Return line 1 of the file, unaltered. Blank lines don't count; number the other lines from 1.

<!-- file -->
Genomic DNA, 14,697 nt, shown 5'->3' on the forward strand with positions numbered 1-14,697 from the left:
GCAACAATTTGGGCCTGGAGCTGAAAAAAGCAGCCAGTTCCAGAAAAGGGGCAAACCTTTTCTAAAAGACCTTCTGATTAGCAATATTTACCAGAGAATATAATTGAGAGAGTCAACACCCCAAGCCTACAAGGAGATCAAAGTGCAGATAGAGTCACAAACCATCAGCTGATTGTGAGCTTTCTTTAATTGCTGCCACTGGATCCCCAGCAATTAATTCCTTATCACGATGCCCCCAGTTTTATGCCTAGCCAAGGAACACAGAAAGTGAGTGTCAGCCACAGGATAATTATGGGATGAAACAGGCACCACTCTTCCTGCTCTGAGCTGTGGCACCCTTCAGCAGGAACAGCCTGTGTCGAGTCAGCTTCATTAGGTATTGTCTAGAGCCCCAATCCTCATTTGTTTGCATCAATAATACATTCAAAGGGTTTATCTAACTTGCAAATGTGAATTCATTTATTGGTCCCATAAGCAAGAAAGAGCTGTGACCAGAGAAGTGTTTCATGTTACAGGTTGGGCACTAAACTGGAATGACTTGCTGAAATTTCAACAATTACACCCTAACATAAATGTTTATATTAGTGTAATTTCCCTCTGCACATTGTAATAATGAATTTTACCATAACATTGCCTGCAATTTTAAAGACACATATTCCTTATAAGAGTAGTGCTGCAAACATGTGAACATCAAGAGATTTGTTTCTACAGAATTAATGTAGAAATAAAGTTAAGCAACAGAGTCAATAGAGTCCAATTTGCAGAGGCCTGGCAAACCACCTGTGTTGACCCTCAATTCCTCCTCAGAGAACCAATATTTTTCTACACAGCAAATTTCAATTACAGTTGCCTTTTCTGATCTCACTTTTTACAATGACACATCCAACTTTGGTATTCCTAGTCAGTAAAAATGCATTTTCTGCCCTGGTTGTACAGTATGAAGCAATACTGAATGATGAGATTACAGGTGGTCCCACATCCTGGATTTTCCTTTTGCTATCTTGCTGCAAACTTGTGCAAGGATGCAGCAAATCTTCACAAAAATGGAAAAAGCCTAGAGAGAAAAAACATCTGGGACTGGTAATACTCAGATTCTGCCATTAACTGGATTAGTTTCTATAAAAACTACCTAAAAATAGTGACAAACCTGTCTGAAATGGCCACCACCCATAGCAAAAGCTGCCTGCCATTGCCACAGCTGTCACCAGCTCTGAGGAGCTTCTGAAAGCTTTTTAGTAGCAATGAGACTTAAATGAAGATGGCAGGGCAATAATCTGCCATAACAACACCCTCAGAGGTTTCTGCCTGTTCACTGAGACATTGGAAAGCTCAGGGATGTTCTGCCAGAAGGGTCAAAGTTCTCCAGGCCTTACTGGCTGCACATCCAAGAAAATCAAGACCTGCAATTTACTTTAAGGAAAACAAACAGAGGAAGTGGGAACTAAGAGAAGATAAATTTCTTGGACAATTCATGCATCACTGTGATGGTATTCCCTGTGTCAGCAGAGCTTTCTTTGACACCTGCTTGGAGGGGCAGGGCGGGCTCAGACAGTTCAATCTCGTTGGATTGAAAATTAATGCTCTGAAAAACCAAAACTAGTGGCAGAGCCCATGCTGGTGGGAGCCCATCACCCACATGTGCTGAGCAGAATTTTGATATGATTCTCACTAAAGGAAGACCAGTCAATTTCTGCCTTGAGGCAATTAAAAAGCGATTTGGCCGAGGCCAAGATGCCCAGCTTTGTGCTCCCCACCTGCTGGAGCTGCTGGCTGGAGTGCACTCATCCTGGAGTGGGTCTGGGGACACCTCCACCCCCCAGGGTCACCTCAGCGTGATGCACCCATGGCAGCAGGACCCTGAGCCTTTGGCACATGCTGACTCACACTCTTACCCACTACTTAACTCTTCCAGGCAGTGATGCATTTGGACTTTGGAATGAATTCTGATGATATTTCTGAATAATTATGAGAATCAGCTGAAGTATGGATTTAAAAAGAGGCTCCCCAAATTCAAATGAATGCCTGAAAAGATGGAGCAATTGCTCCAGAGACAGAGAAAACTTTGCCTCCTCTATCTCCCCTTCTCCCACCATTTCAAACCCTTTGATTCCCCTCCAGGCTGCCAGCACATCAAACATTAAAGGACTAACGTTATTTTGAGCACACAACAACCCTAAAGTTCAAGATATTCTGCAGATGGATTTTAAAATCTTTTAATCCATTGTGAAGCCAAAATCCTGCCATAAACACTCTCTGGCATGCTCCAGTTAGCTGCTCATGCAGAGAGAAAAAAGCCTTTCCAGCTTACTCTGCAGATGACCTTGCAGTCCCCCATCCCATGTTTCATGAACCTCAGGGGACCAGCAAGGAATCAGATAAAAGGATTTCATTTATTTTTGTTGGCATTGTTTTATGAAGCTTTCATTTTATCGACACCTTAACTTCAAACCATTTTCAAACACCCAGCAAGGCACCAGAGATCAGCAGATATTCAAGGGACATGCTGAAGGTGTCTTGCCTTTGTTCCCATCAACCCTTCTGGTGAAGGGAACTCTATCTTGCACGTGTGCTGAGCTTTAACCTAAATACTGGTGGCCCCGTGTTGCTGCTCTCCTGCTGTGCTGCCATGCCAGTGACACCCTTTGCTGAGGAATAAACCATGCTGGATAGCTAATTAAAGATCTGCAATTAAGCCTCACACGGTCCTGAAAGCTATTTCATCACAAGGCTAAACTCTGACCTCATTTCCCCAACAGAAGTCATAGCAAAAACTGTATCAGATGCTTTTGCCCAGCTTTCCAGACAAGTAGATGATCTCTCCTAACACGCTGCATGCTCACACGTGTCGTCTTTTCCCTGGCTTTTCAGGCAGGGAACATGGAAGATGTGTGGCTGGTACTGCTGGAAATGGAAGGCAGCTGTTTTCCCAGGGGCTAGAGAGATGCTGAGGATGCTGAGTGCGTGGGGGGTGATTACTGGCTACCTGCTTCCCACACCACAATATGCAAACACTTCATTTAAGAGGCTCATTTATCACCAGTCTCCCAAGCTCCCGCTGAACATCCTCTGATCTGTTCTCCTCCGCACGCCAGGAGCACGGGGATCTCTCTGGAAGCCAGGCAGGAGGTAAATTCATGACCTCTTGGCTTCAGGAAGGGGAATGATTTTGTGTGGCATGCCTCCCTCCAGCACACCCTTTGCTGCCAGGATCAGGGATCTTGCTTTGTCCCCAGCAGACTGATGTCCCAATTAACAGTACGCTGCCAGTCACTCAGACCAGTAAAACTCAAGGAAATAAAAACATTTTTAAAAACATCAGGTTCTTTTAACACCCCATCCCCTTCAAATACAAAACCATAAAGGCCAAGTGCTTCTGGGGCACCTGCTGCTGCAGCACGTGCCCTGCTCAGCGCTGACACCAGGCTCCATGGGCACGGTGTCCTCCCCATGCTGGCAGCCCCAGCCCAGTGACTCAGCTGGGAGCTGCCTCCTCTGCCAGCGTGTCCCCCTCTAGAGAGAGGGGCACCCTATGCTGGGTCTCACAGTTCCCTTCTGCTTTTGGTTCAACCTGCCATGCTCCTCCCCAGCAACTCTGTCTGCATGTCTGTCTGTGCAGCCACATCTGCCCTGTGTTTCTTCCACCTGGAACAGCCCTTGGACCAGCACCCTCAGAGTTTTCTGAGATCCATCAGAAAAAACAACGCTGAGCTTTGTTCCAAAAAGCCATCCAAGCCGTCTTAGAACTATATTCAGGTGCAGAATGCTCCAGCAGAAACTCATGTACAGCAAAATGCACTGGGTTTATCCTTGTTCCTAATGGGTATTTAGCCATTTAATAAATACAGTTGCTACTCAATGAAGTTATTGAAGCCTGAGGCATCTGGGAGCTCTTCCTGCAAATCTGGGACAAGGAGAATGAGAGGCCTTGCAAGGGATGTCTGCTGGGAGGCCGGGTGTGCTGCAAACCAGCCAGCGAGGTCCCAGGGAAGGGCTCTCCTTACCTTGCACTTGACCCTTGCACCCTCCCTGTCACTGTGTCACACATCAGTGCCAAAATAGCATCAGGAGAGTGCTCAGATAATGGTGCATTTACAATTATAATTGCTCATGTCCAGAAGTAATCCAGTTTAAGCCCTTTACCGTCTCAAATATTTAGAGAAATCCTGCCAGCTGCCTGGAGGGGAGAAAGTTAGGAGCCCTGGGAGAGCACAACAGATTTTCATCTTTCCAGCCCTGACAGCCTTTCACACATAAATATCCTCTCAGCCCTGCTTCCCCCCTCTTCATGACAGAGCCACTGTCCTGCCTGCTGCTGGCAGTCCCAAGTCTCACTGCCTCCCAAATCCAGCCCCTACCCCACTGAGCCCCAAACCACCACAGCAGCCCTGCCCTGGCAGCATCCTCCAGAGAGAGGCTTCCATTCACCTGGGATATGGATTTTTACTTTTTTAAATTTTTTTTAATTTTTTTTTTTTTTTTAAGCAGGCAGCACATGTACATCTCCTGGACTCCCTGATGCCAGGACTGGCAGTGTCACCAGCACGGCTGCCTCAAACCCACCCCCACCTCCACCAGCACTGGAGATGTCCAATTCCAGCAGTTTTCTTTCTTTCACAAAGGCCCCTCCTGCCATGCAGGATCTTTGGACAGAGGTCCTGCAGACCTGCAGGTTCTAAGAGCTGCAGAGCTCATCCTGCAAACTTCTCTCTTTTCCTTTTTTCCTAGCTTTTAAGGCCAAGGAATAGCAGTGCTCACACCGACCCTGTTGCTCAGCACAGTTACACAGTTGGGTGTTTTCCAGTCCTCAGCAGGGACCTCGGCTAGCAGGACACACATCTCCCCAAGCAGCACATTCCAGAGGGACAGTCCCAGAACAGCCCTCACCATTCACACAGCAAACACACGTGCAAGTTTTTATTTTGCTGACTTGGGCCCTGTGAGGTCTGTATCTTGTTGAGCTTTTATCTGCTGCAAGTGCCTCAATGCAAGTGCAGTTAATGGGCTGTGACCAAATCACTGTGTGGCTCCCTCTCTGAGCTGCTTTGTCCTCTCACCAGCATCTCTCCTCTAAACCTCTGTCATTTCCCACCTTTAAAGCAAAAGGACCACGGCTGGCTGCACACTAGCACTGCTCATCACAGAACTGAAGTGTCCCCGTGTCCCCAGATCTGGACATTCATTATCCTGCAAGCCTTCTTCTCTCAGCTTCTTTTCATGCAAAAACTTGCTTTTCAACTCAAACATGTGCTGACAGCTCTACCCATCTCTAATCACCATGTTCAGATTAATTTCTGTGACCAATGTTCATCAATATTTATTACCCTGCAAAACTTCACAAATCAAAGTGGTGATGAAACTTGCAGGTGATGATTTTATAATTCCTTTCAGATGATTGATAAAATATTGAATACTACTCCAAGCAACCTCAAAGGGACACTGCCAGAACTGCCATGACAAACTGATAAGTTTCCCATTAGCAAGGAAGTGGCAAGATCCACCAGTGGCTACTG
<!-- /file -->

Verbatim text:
Genomic DNA, 14,697 nt, shown 5'->3' on the forward strand with positions numbered 1-14,697 from the left: